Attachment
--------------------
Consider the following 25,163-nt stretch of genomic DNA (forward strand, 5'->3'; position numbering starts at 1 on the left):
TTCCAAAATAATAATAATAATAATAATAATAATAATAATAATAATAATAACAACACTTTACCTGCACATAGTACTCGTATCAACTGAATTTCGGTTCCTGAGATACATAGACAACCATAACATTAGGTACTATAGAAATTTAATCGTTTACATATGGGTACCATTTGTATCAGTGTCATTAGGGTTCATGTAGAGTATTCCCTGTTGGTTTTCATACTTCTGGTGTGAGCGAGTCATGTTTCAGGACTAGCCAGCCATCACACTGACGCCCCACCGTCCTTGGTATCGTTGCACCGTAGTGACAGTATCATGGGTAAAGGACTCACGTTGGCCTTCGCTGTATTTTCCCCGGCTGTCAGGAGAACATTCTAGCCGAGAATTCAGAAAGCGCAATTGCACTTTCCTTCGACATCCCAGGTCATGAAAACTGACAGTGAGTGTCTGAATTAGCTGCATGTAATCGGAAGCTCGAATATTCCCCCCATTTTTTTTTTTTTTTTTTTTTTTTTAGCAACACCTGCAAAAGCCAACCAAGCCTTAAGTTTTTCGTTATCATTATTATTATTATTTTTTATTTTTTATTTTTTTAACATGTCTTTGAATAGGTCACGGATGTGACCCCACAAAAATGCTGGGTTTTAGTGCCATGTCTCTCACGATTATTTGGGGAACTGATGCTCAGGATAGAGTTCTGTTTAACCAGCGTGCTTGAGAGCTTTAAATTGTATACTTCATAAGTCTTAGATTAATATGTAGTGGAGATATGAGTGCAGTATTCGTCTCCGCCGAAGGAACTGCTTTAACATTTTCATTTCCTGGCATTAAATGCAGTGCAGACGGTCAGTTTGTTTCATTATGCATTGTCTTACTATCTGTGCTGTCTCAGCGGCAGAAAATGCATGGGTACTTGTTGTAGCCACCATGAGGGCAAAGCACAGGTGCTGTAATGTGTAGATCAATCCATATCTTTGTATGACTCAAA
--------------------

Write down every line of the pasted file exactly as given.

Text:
Consider the following 25,163-nt stretch of genomic DNA (forward strand, 5'->3'; position numbering starts at 1 on the left):
TTCCAAAATAATAATAATAATAATAATAATAATAATAATAATAATAATAACAACACTTTACCTGCACATAGTACTCGTATCAACTGAATTTCGGTTCCTGAGATACATAGACAACCATAACATTAGGTACTATAGAAATTTAATCGTTTACATATGGGTACCATTTGTATCAGTGTCATTAGGGTTCATGTAGAGTATTCCCTGTTGGTTTTCATACTTCTGGTGTGAGCGAGTCATGTTTCAGGACTAGCCAGCCATCACACTGACGCCCCACCGTCCTTGGTATCGTTGCACCGTAGTGACAGTATCATGGGTAAAGGACTCACGTTGGCCTTCGCTGTATTTTCCCCGGCTGTCAGGAGAACATTCTAGCCGAGAATTCAGAAAGCGCAATTGCACTTTCCTTCGACATCCCAGGTCATGAAAACTGACAGTGAGTGTCTGAATTAGCTGCATGTAATCGGAAGCTCGAATATTCCCCCCATTTTTTTTTTTTTTTTTTTTTTTTTAGCAACACCTGCAAAAGCCAACCAAGCCTTAAGTTTTTCGTTATCATTATTATTATTATTTTTTATTTTTTATTTTTTTAACATGTCTTTGAATAGGTCACGGATGTGACCCCACAAAAATGCTGGGTTTTAGTGCCATGTCTCTCACGATTATTTGGGGAACTGATGCTCAGGATAGAGTTCTGTTTAACCAGCGTGCTTGAGAGCTTTAAATTGTATACTTCATAAGTCTTAGATTAATATGTAGTGGAGATATGAGTGCAGTATTCGTCTCCGCCGAAGGAACTGCTTTAACATTTTCATTTCCTGGCATTAAATGCAGTGCAGACGGTCAGTTTGTTTCATTATGCATTGTCTTACTATCTGTGCTGTCTCAGCGGCAGAAAATGCATGGGTACTTGTTGTAGCCACCATGAGGGCAAAGCACAGGTGCTGTAATGTGTAGATCAATCCATATCTTTGTATGACTCAAA